YEARS

2002-2006

AUTHORS

Christopher B Eckman

TITLE

Protein Tranduction for Treatment of Krabbe Disease

ABSTRACT

DESCRIPTION (provided by applicant): Krabbe disease is a degenerative neurological disorder primarily affecting infants and young children although rare cases of adult onset have been described. Affected individuals typically present with symptoms in the first few months of life. Disease progression is generally rapid, leading to death within 1-2 years. The disease is inherited as an autosomal recessive trait caused by mutations in the galactocerebrosidase (GALC) gene that severely affect the activity of the enzyme. Obvious therapeutic approaches include delivery of active GALC enzyme to the brain through either gene or protein therapy. While significant advances have been made in gene therapy over the years, stable expression of proteins in the brain has not yet been achieved. Enzyme replacement therapy offers another possible therapeutic approach and has been shown to be safe and effective for the treatment of peripheral clinical manifestations in another lysosomal storage disorder, Type I Gaucher's disease. For diseases such as Krabbe disease, however, the therapeutic enzyme must be delivered to the brain to have a significant clinical impact. Recently, Steven Dowdy and colleagues have made a significant advance in the delivery of macromolecules to the brain (Schwarze et al., 1999). They have shown that that even very large proteins can cross the blood-brain barrier to enter into the brain in biologically active form when coupled to an 11 amino acids protein transduction domain derived from the IRV TAT protein. In this application we propose experiments to generate TAT PTD/GALC fusion proteins and examine whether these will get to the brain and restore normal function and enhance survivability in an animal model of Krabbe disease. The lessons learned from these experiments may be useful for other diseases where delivery of a therapeutic protein may be desired, such as Alzheimer's disease and Parkinson's.

FUNDED PUBLICATIONS

  • Suppression of galactosylceramidase (GALC) expression in the twitcher mouse model of globoid cell leukodystrophy (GLD) is caused by nonsense-mediated mRNA decay (NMD).
  • Molecular characterization of mutations that cause globoid cell leukodystrophy and pharmacological rescue using small molecule chemical chaperones.
  • Enzyme replacement therapy results in substantial improvements in early clinical phenotype in a mouse model of globoid cell leukodystrophy.
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    22 TRIPLES      17 PREDICATES      23 URIs      9 LITERALS

    Subject Predicate Object
    1 grants:380e12e97a18f81031972447e95edbc1 sg:abstract DESCRIPTION (provided by applicant): Krabbe disease is a degenerative neurological disorder primarily affecting infants and young children although rare cases of adult onset have been described. Affected individuals typically present with symptoms in the first few months of life. Disease progression is generally rapid, leading to death within 1-2 years. The disease is inherited as an autosomal recessive trait caused by mutations in the galactocerebrosidase (GALC) gene that severely affect the activity of the enzyme. Obvious therapeutic approaches include delivery of active GALC enzyme to the brain through either gene or protein therapy. While significant advances have been made in gene therapy over the years, stable expression of proteins in the brain has not yet been achieved. Enzyme replacement therapy offers another possible therapeutic approach and has been shown to be safe and effective for the treatment of peripheral clinical manifestations in another lysosomal storage disorder, Type I Gaucher's disease. For diseases such as Krabbe disease, however, the therapeutic enzyme must be delivered to the brain to have a significant clinical impact. Recently, Steven Dowdy and colleagues have made a significant advance in the delivery of macromolecules to the brain (Schwarze et al., 1999). They have shown that that even very large proteins can cross the blood-brain barrier to enter into the brain in biologically active form when coupled to an 11 amino acids protein transduction domain derived from the IRV TAT protein. In this application we propose experiments to generate TAT PTD/GALC fusion proteins and examine whether these will get to the brain and restore normal function and enhance survivability in an animal model of Krabbe disease. The lessons learned from these experiments may be useful for other diseases where delivery of a therapeutic protein may be desired, such as Alzheimer's disease and Parkinson's.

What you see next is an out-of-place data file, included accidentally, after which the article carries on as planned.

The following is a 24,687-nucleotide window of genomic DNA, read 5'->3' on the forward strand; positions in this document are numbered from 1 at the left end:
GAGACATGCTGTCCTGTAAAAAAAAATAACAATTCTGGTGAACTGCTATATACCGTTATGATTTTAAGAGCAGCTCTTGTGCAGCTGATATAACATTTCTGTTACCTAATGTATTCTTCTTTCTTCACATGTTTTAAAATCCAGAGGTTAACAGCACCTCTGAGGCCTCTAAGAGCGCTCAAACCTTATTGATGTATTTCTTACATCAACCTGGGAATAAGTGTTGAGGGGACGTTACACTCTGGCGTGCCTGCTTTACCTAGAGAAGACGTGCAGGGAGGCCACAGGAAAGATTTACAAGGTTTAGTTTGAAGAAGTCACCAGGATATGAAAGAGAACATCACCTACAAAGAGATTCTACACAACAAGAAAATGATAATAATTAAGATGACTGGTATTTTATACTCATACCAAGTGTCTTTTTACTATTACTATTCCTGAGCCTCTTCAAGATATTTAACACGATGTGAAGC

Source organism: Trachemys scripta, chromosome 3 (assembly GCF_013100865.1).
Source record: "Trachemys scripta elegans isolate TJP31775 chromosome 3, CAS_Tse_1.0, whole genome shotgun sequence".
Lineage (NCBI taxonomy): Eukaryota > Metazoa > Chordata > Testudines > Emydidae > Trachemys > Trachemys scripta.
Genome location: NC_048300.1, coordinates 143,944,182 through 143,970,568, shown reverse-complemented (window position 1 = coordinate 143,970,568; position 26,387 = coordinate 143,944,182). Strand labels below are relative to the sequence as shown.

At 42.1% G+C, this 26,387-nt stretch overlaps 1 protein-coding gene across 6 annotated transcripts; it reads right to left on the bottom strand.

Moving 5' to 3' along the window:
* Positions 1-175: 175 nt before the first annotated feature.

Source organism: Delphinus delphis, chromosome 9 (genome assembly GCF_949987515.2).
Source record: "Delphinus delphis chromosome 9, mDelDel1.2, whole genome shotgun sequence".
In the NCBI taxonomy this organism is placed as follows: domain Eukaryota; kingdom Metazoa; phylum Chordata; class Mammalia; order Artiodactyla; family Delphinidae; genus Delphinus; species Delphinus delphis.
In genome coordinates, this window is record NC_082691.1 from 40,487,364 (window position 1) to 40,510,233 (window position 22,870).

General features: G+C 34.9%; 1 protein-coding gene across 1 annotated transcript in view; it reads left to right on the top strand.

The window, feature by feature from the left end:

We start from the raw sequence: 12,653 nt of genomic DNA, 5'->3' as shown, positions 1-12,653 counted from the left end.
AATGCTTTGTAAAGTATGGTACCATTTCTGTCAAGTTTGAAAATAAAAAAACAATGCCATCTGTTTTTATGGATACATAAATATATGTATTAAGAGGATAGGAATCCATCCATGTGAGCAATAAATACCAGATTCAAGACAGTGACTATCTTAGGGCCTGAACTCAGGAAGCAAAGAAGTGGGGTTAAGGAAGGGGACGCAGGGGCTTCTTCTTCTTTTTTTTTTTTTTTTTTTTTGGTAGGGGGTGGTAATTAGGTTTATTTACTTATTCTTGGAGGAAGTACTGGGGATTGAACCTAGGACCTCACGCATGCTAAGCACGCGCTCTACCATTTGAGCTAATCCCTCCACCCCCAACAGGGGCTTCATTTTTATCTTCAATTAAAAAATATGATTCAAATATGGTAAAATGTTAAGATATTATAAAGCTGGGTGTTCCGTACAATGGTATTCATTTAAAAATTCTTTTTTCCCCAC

2 sg:endYear 2006
    3 sg:fundingAmount 559314.0
    4 sg:fundingCurrency USD
    5 sg:hasContribution contributions:08ee4864d2b2064af99243c77ad1dcab
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    10 sg:hasFundedPublication articles:19103df8a887cab8e10bdf184bbdaf8f
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    12 articles:ea36905d7869ceede0cb72920649e542
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    14 sg:hasRecipientOrganization grid-institutes:grid.417467.7
    15 sg:language English
    16 sg:license http://scigraph.springernature.com/explorer/license/
    17 sg:scigraphId 380e12e97a18f81031972447e95edbc1
    18 sg:startYear 2002
    19 sg:title Protein Tranduction for Treatment of Krabbe Disease
    20 sg:webpage http://projectreporter.nih.gov/project_info_description.cfm?aid=6798819
    21 rdf:type sg:Grant
    22 rdfs:label Grant: Protein Tranduction for Treatment of Krabbe Disease
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